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  • Don Campbell sits in his warehouse with beans and rice ready to mix, on March 16, 2012. In the days after the devastating 2010 earthquake in Haiti, Don and Kristen Campbell of Sanford, Florida, scraped together their life savings to supply food to survivors. Their delivery turned out to be the first non-government meals to make it inside Haiti's borders, and what came next was the nonprofit Feeding Children Everywhere. (George Skene/Orlando Sentinel/MCT)
  • Children in Ghana are getting rice and bean meals. In the days after the devastating 2010 earthquake in Haiti, Don and Kristen Campbell of Sanford, Florida, scraped together their life savings to supply food to survivors. Their delivery turned out to be the first non-government meals to make it inside Haiti's borders, and what came next was the nonprofit Feeding Children Everywhere. (Orlando Sentinel/MCT)
Tuesday, April 3, 2012

How a 25-cent casserole is helping feed kids everywhere

Can the solution to world hunger really be as simple as a lentil-rice casserole mix that costs 25 cents a meal? Can it help both a starving child in Kenya and a homeless student in Kissimmee, Fla.?

Don Campbell thinks so. And he has spent his life savings and the past two years working without a salary to prove it. Since launching the Orlando, Fla.-based charity Feeding Children Everywhere in 2010, his grassroots organization has delivered more than 1.2 million meals around the globe, including a growing number to public school children in Florida.

“We’ve been able to make that quarter stretch really far,” he said en route to a Sarasota, Fla., radio station that wants to promote his cause throughout the Southeast. “We’ve grown so much so fast that there’s no way to explain it except divine intervention.”

A former building contractor and youth pastor, Campbell, now 40, operates with a staff of 12 out of donated warehouse space. Here, the agency stores in bulk the ingredients of its simple but nutritious casserole mix – lentils, rice, dehydrated vegetables and mineral-rich Himalayan salt. The blend provides all the amino acids the human body needs.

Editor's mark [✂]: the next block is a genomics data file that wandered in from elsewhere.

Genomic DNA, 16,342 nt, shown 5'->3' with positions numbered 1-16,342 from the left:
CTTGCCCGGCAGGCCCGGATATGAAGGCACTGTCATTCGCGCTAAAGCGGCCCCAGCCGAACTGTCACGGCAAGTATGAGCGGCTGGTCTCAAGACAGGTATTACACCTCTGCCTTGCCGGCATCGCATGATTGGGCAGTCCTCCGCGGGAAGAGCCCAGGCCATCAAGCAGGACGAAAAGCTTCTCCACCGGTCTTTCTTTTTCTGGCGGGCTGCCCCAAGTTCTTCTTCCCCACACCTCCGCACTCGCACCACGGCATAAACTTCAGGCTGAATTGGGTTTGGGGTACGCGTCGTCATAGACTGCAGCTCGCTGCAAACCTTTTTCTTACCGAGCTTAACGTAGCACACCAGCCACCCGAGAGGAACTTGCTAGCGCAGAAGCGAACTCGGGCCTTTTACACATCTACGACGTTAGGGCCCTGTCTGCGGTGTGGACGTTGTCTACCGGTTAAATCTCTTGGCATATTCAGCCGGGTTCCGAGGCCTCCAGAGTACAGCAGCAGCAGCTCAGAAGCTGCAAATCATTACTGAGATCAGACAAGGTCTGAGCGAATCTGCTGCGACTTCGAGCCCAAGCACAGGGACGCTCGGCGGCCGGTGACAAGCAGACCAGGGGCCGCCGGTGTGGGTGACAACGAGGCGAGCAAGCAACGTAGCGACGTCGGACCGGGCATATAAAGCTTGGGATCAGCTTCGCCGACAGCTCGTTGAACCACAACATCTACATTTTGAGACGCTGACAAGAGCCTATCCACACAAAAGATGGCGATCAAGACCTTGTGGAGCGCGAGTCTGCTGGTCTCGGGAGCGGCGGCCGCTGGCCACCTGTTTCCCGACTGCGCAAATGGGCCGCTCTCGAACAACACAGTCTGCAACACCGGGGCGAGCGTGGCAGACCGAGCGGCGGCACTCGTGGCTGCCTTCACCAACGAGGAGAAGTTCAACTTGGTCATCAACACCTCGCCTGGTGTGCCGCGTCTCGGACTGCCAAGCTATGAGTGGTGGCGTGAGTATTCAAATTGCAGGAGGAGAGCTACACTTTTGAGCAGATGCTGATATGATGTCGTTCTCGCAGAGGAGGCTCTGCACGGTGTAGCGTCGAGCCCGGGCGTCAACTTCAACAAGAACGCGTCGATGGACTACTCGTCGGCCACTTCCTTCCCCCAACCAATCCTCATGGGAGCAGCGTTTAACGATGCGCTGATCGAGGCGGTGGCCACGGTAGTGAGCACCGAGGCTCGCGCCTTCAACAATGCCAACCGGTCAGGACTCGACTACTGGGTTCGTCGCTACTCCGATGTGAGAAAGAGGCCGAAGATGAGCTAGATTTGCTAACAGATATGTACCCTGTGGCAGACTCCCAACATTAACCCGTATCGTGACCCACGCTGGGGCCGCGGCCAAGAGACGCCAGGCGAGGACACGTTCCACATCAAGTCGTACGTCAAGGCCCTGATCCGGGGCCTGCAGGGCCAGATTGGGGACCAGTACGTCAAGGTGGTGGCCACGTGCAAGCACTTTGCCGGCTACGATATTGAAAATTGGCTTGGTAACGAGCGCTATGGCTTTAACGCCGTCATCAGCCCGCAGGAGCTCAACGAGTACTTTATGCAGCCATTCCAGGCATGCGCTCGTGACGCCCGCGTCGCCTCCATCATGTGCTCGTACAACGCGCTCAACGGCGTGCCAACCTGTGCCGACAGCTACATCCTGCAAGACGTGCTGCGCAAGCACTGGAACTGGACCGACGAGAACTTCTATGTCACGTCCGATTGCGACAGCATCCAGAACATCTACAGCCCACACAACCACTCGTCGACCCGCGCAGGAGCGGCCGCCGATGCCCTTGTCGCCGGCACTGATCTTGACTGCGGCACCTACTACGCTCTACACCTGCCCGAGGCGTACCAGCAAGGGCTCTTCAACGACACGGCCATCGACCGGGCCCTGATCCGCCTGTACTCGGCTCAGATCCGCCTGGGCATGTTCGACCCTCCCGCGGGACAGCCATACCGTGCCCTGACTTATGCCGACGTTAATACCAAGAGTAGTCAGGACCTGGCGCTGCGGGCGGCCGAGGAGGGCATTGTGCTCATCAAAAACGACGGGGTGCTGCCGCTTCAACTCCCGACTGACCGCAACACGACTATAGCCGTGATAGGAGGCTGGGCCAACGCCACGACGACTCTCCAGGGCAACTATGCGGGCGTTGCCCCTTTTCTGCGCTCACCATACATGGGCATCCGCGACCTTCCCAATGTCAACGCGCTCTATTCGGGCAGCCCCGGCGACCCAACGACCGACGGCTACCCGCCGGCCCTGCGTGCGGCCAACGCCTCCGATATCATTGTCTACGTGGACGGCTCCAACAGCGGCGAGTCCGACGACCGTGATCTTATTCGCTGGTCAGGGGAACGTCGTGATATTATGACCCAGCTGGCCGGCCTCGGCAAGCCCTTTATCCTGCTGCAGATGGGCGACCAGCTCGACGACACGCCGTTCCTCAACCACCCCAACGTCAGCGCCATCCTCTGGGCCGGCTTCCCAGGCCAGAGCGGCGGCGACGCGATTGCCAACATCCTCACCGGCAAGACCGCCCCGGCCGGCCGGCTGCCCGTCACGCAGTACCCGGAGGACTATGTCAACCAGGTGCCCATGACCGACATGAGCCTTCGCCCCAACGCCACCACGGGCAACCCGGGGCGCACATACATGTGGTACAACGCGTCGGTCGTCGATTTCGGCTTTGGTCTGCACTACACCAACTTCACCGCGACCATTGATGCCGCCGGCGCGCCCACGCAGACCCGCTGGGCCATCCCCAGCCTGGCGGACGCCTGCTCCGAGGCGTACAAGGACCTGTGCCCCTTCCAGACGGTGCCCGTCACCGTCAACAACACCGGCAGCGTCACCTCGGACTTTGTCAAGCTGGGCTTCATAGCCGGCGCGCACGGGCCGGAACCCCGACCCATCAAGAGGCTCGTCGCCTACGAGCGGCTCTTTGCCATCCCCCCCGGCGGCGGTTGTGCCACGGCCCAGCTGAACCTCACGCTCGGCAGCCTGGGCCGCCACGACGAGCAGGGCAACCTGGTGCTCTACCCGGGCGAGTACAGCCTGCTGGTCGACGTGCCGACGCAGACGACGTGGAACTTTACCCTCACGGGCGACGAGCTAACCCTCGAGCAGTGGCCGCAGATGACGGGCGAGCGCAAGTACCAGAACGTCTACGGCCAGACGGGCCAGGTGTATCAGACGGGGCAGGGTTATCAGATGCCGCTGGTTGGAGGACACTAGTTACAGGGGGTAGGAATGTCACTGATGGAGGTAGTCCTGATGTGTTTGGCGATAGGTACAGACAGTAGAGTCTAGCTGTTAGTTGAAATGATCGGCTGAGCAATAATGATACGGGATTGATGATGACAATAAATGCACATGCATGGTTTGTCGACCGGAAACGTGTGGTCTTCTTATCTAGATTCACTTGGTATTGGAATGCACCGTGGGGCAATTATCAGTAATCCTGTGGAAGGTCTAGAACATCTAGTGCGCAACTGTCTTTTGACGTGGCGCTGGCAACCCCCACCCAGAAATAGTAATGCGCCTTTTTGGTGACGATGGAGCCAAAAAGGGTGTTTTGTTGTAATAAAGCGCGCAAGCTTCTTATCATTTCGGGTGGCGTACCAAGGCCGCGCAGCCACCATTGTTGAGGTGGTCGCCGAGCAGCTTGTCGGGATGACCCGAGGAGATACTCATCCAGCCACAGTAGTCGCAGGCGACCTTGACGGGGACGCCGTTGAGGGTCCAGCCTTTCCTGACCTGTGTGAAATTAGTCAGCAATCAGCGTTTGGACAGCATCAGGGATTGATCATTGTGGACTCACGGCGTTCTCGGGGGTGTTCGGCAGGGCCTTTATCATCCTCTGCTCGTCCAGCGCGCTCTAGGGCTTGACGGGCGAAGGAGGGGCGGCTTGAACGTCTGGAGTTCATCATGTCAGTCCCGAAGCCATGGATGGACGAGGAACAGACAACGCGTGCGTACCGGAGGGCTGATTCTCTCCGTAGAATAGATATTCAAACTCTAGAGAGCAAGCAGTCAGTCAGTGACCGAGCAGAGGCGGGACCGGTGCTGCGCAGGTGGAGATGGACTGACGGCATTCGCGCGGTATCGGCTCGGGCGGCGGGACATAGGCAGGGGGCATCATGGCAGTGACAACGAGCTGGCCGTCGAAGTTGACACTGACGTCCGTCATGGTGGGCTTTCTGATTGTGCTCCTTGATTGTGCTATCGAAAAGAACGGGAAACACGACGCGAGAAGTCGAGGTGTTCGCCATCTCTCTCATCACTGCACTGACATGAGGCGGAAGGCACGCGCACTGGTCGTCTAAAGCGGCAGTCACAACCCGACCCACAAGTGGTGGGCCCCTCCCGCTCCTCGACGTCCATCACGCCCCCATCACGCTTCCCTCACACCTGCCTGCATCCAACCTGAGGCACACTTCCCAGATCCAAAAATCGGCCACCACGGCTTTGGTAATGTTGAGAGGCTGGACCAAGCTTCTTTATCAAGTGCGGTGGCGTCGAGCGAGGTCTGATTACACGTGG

“It’s probably a lot more nutritious than what most American children eat,” said Gloria Niec, executive director of the Celebration Foundation, which is helping to feed homeless students in Osceola County, Fla. “I made some myself and thought it was pretty good.”

Campbell has been cooking since age 10, when he became the man of the family. At age 5, his father committed suicide. In the next five years, two younger brothers died – one of a heart defect, the other to crib death. The baby was born on Campbell’s 10th birthday.

“I just remember waking up to my mom screaming and looking down the hall and seeing this baby on the floor and rescuers trying to do CPR,” he said.

For his mother, the cumulative loss was devastating. She made sure the bills were paid, Campbell said, but emotionally she was empty. At times, there was either nothing to eat or nothing prepared to eat. Campbell started concocting recipes out of whatever he could find in the refrigerator. Cooking was his only therapy.

“I always figured one day I’d open a restaurant,” he said. “But I was a very lost and broken young man.”

He would struggle with drug and alcohol addiction in his 20s, costing him a professional soccer career, before beginning to turn his life around. And in 2005, after spending nearly two months in the hospital with a painful digestive tract infection and coming close to death, he experienced “a cosmic shift” in his faith.

He began to want to do something more with his life than run a roofing company. In the beginning, that meant volunteering and leading a youth group. But in January 2010, the massive earthquake in Haiti led him to abandon the for-profit world altogether.

At the time, he and his wife, Kristen, had just bought a new home and had three children of their own. But the scope of the disaster tugged at both of them. After volunteering for a Minnesota-based charity that sent food to Haiti, the couple decided to launch their own nonprofit operation using the entire $9,000 they could scrape together from their savings.

Initially, their focus was strictly global: Africa, South America, the Caribbean. But late last year, Campbell happened to catch an episode of the TV news magazine “60 Minutes” showing impoverished Central Florida children living in motels and vehicles.

“The children they showed living in a truck – that panel truck was right across the street from my post office,” Campbell said. “I had seen it every time I checked the mail. I thought, ‘We can do something great right here in our back yard.’”

Since January, the charity has reached out to help schools in Seminole, Orange, Osceola and Volusia counties as well as some in Tampa, where it recently opened a second office. But its rapid growth – a projected 1,000 percent this year over last – is not so much about a recipe for supper as it is a formula for empowerment.

“The feeding is really a byproduct of us empowering and mobilizing people to give back,” Campbell said. “Food is vital, but there are also hearts that are hungry to help.”

So hungry, in fact, that dozens of groups of college students, corporate employees, church-goers and other volunteers have lined up to work the charity’s production line, which can be set up virtually anywhere. Each of the four main ingredients is measured into a plastic bag, which is then weighed, sealed, labeled and placed in a cardboard box to await shipping.

“It is profound in its purity,” said Louis Kickhofel, principal at the Alliance Project, an Orlando executive coaching and consulting company. “I left there deeply moved and thanking them for giving a guy who works at a desk all day the opportunity to shoot over here and feel like I’m making a difference.” An hour later, you leave and 1,000 meals are packed and ready to be loaded on a semi.”